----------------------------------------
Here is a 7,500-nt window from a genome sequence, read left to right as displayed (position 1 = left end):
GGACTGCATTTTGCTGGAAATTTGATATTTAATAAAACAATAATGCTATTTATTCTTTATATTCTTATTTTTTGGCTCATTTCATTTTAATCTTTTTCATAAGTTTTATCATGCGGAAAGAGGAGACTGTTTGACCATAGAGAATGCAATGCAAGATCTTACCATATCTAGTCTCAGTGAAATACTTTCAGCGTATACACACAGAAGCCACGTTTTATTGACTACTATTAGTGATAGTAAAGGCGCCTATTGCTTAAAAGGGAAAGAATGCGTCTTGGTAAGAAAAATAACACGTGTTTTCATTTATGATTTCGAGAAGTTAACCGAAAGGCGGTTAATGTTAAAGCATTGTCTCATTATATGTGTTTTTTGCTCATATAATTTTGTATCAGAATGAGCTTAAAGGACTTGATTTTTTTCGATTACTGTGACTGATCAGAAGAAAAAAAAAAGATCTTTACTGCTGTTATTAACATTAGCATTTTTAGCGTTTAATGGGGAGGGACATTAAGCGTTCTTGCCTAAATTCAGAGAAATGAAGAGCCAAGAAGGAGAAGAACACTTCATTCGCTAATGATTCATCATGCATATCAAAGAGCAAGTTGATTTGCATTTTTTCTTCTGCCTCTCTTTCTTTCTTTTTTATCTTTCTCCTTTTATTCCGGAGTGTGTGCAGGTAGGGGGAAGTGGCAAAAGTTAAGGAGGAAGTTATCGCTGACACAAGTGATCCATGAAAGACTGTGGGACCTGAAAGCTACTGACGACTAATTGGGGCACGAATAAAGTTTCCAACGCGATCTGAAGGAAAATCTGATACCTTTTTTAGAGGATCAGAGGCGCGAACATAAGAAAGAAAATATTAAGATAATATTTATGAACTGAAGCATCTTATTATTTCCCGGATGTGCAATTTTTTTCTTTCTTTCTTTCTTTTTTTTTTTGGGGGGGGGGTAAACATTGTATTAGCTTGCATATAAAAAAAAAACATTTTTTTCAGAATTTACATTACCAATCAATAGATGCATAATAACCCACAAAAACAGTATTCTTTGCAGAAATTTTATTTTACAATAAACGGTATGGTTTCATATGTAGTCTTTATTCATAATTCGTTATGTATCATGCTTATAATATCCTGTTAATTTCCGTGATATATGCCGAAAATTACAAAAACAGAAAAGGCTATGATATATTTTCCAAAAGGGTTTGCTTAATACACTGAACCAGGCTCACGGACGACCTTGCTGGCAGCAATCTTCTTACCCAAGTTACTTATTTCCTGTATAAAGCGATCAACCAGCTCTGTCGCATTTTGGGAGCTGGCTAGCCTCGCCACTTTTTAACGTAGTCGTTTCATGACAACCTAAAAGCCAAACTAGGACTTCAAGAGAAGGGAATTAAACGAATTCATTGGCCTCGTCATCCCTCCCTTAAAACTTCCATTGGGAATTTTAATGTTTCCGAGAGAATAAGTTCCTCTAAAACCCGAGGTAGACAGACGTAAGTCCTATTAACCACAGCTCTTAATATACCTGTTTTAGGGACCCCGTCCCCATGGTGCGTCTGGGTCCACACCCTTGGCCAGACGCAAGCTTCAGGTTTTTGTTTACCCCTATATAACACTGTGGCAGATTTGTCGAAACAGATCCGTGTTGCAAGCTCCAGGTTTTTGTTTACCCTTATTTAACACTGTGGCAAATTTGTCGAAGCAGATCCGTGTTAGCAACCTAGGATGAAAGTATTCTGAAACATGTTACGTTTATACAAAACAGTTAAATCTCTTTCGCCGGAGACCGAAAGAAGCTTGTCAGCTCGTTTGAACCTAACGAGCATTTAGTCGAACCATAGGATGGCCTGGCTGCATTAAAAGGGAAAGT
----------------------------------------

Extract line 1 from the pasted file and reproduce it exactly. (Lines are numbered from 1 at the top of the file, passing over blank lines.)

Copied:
Here is a 7,500-nt window from a genome sequence, read left to right as displayed (position 1 = left end):